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Re: Proposal to add USB keycodes to the current DOM3 key events

From: Кошмарчик <garykac@chromium.org>
Date: Mon, 24 Sep 2012 18:18:35 -0700
Message-ID: <CAGnkXoGgw9B08vhjFrqmKuGyZ1WPf=agGP8FYWFsgApf9dVQbg@mail.gmail.com>
To: Masayuki Nakano <masayuki@d-toybox.com>
Cc: public-webapps@w3.org
On Thu, Sep 13, 2012 at 12:15 AM, Masayuki Nakano <masayuki@d-toybox.com>wrote:

> Hi, I'm a developer of Gecko. So, I'd like to comments to this document.

Thanks for your comments and my apologies for taking so long to respond.

> On 2012/09/08 3:37, Gary Kacmarcik (Кошмарчик) wrote:
>> Problems with the current DOM Level 3 key events
>> ==============================**==================
>> Problem 1: Matching keydown and keyup events
>> ------------------------------**--------------
>> The main problem with the current proposal is that it doesn't provide
>> enough information so that keyup events can be matched with their
>> corresponding keydown event. In this regard, it is unlike the legacy
>> events, where the keyCode value was usually sufficient to match the
>> keydown/keyup events.
> Yeah, but there are some cases that only keydown or only keyup event is
> fired.
> * If focus is moved to another window or something while some keys are
> pressed, keyup event are never fired if the keys are released while the
> browser is deactive.
> * If the browser becomes active while some keys are pressed, only keyup
> events are fired if the keys are released while the browser is active.

These are both true and valid. However, they describe a separate issue from
what we're trying to solve here.

Even in the best case scenario where you have not lost any key events, we
can not reliably match them with the current specification.
Even if we solve the problem of how to handle "lost" keyups/keydowns when a
window loses/gains focus, we still can not reliably match them with the
current specification.

* If a utility software or IME generates fake native key event to the
> browser, it may cause only keydown or keyup event if the native key event
> isn't one or more sets of native keydown and keyup events.

While I don't fully understand the intricacies of how events are fired from
IMEs, I don't believe that we're any worse off in this case.  But we're not
trying to solve the "missing key event" problem, we're trying to solve the
problem where both the keydown and the keyup are present but cannot be
matched because the |key| value is different for the keydown and keyup

So, anyway, it's very difficult issue to know if a key is actually pressed.

Yes. But even if you haven't lost any events, the current spec does not
allow events to be reliably matched.

 For examples of why this is a problem, consider the following scenarios:
>> * Games and other applications which treat the keyboard as a large
>> collection of buttons need to be able to keep track of which keys are
>> currently being held down. Since there is no API to query the current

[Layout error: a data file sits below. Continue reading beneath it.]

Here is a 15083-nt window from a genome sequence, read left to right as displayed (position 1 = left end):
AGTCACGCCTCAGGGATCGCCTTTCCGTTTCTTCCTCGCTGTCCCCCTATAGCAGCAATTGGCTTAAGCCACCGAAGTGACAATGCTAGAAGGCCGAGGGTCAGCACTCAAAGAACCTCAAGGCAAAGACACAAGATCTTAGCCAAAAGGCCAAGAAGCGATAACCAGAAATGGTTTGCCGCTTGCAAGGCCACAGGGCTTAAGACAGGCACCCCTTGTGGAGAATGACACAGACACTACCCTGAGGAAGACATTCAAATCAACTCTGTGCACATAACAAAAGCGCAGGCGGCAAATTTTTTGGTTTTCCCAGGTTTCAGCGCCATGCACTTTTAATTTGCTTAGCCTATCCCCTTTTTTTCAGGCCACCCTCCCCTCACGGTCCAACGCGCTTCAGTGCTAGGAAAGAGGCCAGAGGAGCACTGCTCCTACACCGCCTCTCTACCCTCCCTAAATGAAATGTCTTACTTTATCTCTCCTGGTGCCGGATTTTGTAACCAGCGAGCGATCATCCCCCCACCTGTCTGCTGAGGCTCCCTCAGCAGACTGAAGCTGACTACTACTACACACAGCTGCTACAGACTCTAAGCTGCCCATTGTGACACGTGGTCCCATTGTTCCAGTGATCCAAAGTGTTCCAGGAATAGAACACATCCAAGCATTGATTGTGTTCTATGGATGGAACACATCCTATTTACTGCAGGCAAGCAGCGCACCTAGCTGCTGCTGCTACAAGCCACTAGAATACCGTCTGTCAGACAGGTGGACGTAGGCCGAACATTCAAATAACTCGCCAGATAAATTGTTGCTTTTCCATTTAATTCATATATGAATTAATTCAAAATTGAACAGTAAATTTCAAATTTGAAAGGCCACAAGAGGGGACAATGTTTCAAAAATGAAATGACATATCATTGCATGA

>> keyboard state, it is crucial that apps be able to match every keyup
>> event with the originating keydown event.
> Only Windows (Win32, I'm not sure for Metro) has such native API. So, even
> if web specs defines such API, browsers cannot implement it on some
> platforms, unfortunately.

The lack of a nice cross-platform way of getting keyboard state means that
webapp developers will be relying on manual tracking of key up/down events.
I believe that makes it more important to make is possible to reliably
match a keyup event with its originating keydown event (again, assuming it
hasn't been lost or sent to another element).

 * Applications that provide remote access functionality often need to
>> keep track of the sequence of events that generated a particular
>> character. This is so that they can handle the case where the local
>> and remote systems have different keyboard layouts (since they may
>> require a different sequence of keys or modifiers to be injected on
>> the remote machine).
> I don't understand this case. I think that applications should prefer the
> actual key event's information rather than the different keyboard layout...

Remote access systems need to match keydown and keyup events so that they
can (if necessary) inject appropriate modifier keys on the remote computer
so the correct key event is generated. A simple case would be a user at a
client machine (with a French keyboard) connecting to a remote host (with a
US keyboard). To type a '2', the user needs to hold the shift key on the
French keyboard. To properly generate this using low-level events on the
host (with the US layout), the shift key would need to be unpressed before
the '2' key event is injected.

This example is a bit esoteric, but basically remote access apps need to
track the keyboard state by matching keydown and keyup events.

>> ========
>  A more complete mapping table between USB usage codes and
>> platform-specific scancodes can be found in the Chromium source code
>> at:
>> http://code.google.com/**searchframe#OAMlx_jo-ck/src/**
>> ui/base/keycodes/usb_keycode_**map.h<http://code.google.com/searchframe#OAMlx_jo-ck/src/ui/base/keycodes/usb_keycode_map.h>
> That's interesting. But how should it behave with software keyboard on
> mobile device?

The USB spec has defined codes for a wide range of devices. For most mobile
devices, they would simply use the Keyboard/Keypad IDs (USB Usage Page
0x07).  Frankly, any values would work as long as they were the unique for
each key and the remained the same for keydown and keyup events. The
serious problem with the current spec is that the |key| and |char| values
can change between the keydown and keyup.

Received on Tuesday, 25 September 2012 01:21:13 UTC

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